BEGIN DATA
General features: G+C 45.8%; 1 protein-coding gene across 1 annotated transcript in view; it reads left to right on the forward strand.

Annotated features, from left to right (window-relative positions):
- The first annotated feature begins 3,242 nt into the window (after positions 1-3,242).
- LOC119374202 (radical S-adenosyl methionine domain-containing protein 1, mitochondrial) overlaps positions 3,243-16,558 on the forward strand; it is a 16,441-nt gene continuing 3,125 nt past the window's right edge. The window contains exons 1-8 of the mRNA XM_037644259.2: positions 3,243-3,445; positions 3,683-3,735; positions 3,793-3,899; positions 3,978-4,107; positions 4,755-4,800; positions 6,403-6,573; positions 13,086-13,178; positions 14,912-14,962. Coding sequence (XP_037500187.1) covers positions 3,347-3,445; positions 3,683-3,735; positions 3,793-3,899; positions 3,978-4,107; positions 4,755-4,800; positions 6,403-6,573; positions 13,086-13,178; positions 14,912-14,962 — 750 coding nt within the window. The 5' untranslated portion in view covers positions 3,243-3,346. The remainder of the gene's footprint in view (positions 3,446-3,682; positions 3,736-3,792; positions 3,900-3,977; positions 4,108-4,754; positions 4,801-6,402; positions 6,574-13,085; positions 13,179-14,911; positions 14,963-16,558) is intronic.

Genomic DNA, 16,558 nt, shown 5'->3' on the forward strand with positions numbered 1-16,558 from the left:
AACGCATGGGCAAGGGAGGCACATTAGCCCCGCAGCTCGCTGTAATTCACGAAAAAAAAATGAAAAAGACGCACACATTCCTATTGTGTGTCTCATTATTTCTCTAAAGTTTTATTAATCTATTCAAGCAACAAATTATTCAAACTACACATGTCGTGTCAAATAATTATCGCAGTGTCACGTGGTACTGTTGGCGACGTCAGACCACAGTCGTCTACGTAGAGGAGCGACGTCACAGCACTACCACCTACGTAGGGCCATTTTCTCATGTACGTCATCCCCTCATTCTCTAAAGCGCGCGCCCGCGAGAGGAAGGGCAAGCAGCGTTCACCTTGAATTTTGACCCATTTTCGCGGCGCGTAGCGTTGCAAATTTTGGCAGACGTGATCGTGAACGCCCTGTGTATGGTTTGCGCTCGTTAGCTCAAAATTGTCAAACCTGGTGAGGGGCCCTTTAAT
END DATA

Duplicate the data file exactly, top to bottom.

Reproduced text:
General features: G+C 45.8%; 1 protein-coding gene across 1 annotated transcript in view; it reads left to right on the forward strand.

Annotated features, from left to right (window-relative positions):
- The first annotated feature begins 3,242 nt into the window (after positions 1-3,242).
- LOC119374202 (radical S-adenosyl methionine domain-containing protein 1, mitochondrial) overlaps positions 3,243-16,558 on the forward strand; it is a 16,441-nt gene continuing 3,125 nt past the window's right edge. The window contains exons 1-8 of the mRNA XM_037644259.2: positions 3,243-3,445; positions 3,683-3,735; positions 3,793-3,899; positions 3,978-4,107; positions 4,755-4,800; positions 6,403-6,573; positions 13,086-13,178; positions 14,912-14,962. Coding sequence (XP_037500187.1) covers positions 3,347-3,445; positions 3,683-3,735; positions 3,793-3,899; positions 3,978-4,107; positions 4,755-4,800; positions 6,403-6,573; positions 13,086-13,178; positions 14,912-14,962 — 750 coding nt within the window. The 5' untranslated portion in view covers positions 3,243-3,346. The remainder of the gene's footprint in view (positions 3,446-3,682; positions 3,736-3,792; positions 3,900-3,977; positions 4,108-4,754; positions 4,801-6,402; positions 6,574-13,085; positions 13,179-14,911; positions 14,963-16,558) is intronic.

Genomic DNA, 16,558 nt, shown 5'->3' on the forward strand with positions numbered 1-16,558 from the left:
AACGCATGGGCAAGGGAGGCACATTAGCCCCGCAGCTCGCTGTAATTCACGAAAAAAAAATGAAAAAGACGCACACATTCCTATTGTGTGTCTCATTATTTCTCTAAAGTTTTATTAATCTATTCAAGCAACAAATTATTCAAACTACACATGTCGTGTCAAATAATTATCGCAGTGTCACGTGGTACTGTTGGCGACGTCAGACCACAGTCGTCTACGTAGAGGAGCGACGTCACAGCACTACCACCTACGTAGGGCCATTTTCTCATGTACGTCATCCCCTCATTCTCTAAAGCGCGCGCCCGCGAGAGGAAGGGCAAGCAGCGTTCACCTTGAATTTTGACCCATTTTCGCGGCGCGTAGCGTTGCAAATTTTGGCAGACGTGATCGTGAACGCCCTGTGTATGGTTTGCGCTCGTTAGCTCAAAATTGTCAAACCTGGTGAGGGGCCCTTTAAT